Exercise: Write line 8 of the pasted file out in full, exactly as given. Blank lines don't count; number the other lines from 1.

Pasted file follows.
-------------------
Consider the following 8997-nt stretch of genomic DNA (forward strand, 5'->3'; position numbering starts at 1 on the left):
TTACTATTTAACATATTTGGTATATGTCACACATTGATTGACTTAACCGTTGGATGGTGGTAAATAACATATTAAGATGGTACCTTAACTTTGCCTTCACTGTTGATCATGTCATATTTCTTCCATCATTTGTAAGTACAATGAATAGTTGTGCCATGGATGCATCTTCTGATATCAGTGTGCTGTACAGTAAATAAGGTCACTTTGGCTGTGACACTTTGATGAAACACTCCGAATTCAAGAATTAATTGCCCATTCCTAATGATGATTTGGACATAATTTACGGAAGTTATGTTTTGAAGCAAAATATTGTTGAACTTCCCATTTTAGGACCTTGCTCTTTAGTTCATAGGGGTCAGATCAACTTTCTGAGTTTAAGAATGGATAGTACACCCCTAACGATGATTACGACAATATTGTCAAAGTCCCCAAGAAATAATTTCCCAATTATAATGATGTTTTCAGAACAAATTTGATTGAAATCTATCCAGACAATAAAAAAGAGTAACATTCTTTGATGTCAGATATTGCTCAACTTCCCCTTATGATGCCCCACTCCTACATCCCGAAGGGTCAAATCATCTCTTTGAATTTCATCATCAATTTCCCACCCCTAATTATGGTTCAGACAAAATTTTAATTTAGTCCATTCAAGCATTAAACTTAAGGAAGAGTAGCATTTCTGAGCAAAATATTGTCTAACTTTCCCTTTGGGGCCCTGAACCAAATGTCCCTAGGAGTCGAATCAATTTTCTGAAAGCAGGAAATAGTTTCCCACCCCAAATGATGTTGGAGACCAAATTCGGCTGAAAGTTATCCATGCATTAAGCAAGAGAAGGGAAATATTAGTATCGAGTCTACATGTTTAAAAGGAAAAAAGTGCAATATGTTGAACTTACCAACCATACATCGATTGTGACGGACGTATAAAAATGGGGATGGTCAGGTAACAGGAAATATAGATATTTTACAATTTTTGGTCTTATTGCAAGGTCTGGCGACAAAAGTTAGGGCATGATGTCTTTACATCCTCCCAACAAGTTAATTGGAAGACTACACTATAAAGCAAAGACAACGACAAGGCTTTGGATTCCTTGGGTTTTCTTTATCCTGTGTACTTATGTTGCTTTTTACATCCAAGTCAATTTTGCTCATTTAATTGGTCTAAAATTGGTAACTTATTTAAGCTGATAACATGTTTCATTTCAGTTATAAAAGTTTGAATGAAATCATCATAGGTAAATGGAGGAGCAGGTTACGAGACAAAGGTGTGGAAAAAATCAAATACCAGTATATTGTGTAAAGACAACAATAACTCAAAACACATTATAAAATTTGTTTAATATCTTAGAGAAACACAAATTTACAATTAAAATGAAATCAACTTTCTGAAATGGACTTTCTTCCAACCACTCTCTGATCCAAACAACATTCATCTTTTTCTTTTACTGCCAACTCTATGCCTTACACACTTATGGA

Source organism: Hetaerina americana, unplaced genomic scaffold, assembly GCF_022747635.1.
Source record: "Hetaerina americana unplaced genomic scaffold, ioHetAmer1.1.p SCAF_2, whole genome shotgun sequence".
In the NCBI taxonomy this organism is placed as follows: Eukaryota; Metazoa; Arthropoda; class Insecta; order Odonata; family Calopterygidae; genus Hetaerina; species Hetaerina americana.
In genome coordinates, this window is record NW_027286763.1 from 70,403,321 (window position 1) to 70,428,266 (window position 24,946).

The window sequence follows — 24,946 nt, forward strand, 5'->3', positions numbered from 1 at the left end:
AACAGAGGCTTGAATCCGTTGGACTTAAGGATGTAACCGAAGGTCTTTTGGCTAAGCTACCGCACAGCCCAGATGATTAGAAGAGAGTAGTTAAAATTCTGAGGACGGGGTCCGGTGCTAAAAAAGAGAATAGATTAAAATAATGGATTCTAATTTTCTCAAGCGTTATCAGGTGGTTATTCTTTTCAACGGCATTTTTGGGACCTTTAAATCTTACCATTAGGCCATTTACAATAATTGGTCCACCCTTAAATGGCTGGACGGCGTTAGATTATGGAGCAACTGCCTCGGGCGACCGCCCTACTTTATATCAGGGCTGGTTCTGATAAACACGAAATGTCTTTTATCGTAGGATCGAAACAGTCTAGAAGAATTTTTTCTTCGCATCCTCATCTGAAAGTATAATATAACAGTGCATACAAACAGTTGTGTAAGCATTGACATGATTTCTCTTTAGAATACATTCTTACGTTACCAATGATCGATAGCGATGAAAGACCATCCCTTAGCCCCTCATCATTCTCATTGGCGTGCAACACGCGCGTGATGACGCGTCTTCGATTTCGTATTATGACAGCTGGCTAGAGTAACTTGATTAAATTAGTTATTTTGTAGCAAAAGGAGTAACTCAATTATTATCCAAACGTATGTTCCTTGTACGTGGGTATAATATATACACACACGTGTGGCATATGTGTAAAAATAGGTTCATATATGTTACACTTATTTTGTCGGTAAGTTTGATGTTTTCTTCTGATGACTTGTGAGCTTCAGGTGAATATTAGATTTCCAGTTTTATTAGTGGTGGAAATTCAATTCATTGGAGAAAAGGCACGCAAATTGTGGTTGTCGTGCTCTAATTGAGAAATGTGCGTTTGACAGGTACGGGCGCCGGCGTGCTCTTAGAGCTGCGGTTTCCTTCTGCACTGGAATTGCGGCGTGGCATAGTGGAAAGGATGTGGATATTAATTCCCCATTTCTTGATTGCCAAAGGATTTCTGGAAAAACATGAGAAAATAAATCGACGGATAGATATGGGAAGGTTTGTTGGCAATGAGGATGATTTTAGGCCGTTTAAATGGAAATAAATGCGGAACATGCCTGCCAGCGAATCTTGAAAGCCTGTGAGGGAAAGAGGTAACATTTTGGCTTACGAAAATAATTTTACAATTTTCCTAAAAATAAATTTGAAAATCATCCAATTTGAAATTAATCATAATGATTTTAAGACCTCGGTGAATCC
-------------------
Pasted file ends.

AACAGAGGCTTGAATCCGTTGGACTTAAGGATGTAACCGAAGGTCTTTTGGCTAAGCTACCGCACAGCCCAGATGATTAGAAGAGAGTAGTTAAAATTCTGAGGACGGGGTCCGGTGCTAAAAAAGAGAATAGATTAAAATAATGGATTCTAATTTTCTCAAGCGTTATCAGGTGGTTATTCTTTTCAACGGCATTTTTGGGACCTTTAAATCTTACCATTAGGCCATTTACAATAATTGGTCCACCCTTAAATGGCTGGACGGCGTTAGATTATGGAGCAACTGCCTCGGGCGACCGCCCTACTTTATATCAGGGCTGGTTCTGATAAACACGAAATGTCTTTTATCGTAGGATCGAAACAGTCTAGAAGAATTTTTTCTTCGCATCCTCATCTGAAAGTATAATATAACAGTGCATACAAACAGTTGTGTAAGCATTGACATGATTTCTCTTTAGAATACATTCTTACGTTACCAATGATCGATAGCGATGAAAGACCATCCCTTAGCCCCTCATCATTCTCATTGGCGTGCAACACGCGCGTGATGACGCGTCTTCGATTTCGTATTATGACAGCTGGCTAGAGTAACTTGATTAAATTAGTTATTTTGTAGCAAAAGGAGTAACTCAATTATTATCCAAACGTATGTTCCTTGTACGTGGGTATAATATATACACACACGTGTGGCATATGTGTAAAAATAGGTTCATATATGTTACACTTATTTTGTCGGTAAGTTTGATGTTTTCTTCTGATGACTTGTGAGCTTCAGGTGAATATTAGATTTCCAGTTTTATTAGTGGTGGAAATTCAATTCATTGGAGAAAAGGCACGCAAATTGTGGTTGTCGTGCTCTAATTGAGAAATGTGCGTTTGACAGGTACGGGCGCCGGCGTGCTCTTAGAGCTGCGGTTTCCTTCTGCACTGGAATTGCGGCGTGGCATAGTGGAAAGGATGTGGATATTAATTCCCCATTTCTTGATTGCCAAAGGATTTCTGGAAAAACATGAGAAAATAAATCGACGGATAGATATGGGAAGGTTTGTTGGCAATGAGGATGATTTTAGGCCGTTTAAATGGAAATAAATGCGGAACATGCCTGCCAGCGAATCTTGAAAGCCTGTGAGGGAAAGAGGTAACATTTTGGCTTACGAAAATAATTTTACAATTTTCCTAAAAATAAATTTGAAAATCATCCAATTTGAAATTAATCATAATGATTTTAAGACCTCGGTGAATCC